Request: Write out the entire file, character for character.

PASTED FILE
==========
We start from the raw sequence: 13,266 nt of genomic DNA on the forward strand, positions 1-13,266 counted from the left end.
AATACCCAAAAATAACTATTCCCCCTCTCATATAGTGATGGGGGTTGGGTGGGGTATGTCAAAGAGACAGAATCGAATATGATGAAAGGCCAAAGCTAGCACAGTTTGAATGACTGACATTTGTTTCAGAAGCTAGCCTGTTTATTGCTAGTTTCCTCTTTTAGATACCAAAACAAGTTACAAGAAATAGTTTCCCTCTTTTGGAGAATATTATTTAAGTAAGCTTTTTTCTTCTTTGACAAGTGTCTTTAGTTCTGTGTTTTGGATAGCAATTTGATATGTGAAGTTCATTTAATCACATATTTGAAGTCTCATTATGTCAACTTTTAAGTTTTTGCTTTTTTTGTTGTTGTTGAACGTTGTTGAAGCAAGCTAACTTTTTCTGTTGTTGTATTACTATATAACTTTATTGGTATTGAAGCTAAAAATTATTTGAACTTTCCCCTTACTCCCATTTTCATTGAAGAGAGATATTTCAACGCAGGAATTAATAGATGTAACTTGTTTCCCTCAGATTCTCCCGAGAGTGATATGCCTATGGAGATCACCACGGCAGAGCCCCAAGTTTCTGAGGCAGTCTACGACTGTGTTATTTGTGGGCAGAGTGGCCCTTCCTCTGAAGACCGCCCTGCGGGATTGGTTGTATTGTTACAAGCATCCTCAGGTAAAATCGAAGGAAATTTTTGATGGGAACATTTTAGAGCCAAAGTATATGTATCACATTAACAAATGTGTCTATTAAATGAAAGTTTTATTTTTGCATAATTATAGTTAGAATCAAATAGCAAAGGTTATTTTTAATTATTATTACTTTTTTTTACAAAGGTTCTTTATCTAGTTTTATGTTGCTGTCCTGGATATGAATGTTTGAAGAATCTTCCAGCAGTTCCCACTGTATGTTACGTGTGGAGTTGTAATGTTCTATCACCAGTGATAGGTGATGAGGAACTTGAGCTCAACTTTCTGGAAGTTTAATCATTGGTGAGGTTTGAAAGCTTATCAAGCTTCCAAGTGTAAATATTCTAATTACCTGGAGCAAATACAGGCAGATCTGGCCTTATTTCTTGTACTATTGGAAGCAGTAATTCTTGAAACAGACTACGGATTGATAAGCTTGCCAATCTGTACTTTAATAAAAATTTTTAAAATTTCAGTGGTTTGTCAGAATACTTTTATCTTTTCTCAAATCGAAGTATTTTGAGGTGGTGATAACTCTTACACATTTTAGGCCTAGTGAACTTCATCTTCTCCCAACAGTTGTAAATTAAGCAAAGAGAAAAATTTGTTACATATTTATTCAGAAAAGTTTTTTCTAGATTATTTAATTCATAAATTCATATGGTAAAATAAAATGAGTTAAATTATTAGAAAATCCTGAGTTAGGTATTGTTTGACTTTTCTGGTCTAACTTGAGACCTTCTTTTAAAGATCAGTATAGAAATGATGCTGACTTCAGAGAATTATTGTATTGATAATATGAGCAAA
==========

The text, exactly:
We start from the raw sequence: 13,266 nt of genomic DNA on the forward strand, positions 1-13,266 counted from the left end.
AATACCCAAAAATAACTATTCCCCCTCTCATATAGTGATGGGGGTTGGGTGGGGTATGTCAAAGAGACAGAATCGAATATGATGAAAGGCCAAAGCTAGCACAGTTTGAATGACTGACATTTGTTTCAGAAGCTAGCCTGTTTATTGCTAGTTTCCTCTTTTAGATACCAAAACAAGTTACAAGAAATAGTTTCCCTCTTTTGGAGAATATTATTTAAGTAAGCTTTTTTCTTCTTTGACAAGTGTCTTTAGTTCTGTGTTTTGGATAGCAATTTGATATGTGAAGTTCATTTAATCACATATTTGAAGTCTCATTATGTCAACTTTTAAGTTTTTGCTTTTTTTGTTGTTGTTGAACGTTGTTGAAGCAAGCTAACTTTTTCTGTTGTTGTATTACTATATAACTTTATTGGTATTGAAGCTAAAAATTATTTGAACTTTCCCCTTACTCCCATTTTCATTGAAGAGAGATATTTCAACGCAGGAATTAATAGATGTAACTTGTTTCCCTCAGATTCTCCCGAGAGTGATATGCCTATGGAGATCACCACGGCAGAGCCCCAAGTTTCTGAGGCAGTCTACGACTGTGTTATTTGTGGGCAGAGTGGCCCTTCCTCTGAAGACCGCCCTGCGGGATTGGTTGTATTGTTACAAGCATCCTCAGGTAAAATCGAAGGAAATTTTTGATGGGAACATTTTAGAGCCAAAGTATATGTATCACATTAACAAATGTGTCTATTAAATGAAAGTTTTATTTTTGCATAATTATAGTTAGAATCAAATAGCAAAGGTTATTTTTAATTATTATTACTTTTTTTTACAAAGGTTCTTTATCTAGTTTTATGTTGCTGTCCTGGATATGAATGTTTGAAGAATCTTCCAGCAGTTCCCACTGTATGTTACGTGTGGAGTTGTAATGTTCTATCACCAGTGATAGGTGATGAGGAACTTGAGCTCAACTTTCTGGAAGTTTAATCATTGGTGAGGTTTGAAAGCTTATCAAGCTTCCAAGTGTAAATATTCTAATTACCTGGAGCAAATACAGGCAGATCTGGCCTTATTTCTTGTACTATTGGAAGCAGTAATTCTTGAAACAGACTACGGATTGATAAGCTTGCCAATCTGTACTTTAATAAAAATTTTTAAAATTTCAGTGGTTTGTCAGAATACTTTTATCTTTTCTCAAATCGAAGTATTTTGAGGTGGTGATAACTCTTACACATTTTAGGCCTAGTGAACTTCATCTTCTCCCAACAGTTGTAAATTAAGCAAAGAGAAAAATTTGTTACATATTTATTCAGAAAAGTTTTTTCTAGATTATTTAATTCATAAATTCATATGGTAAAATAAAATGAGTTAAATTATTAGAAAATCCTGAGTTAGGTATTGTTTGACTTTTCTGGTCTAACTTGAGACCTTCTTTTAAAGATCAGTATAGAAATGATGCTGACTTCAGAGAATTATTGTATTGATAATATGAGCAAA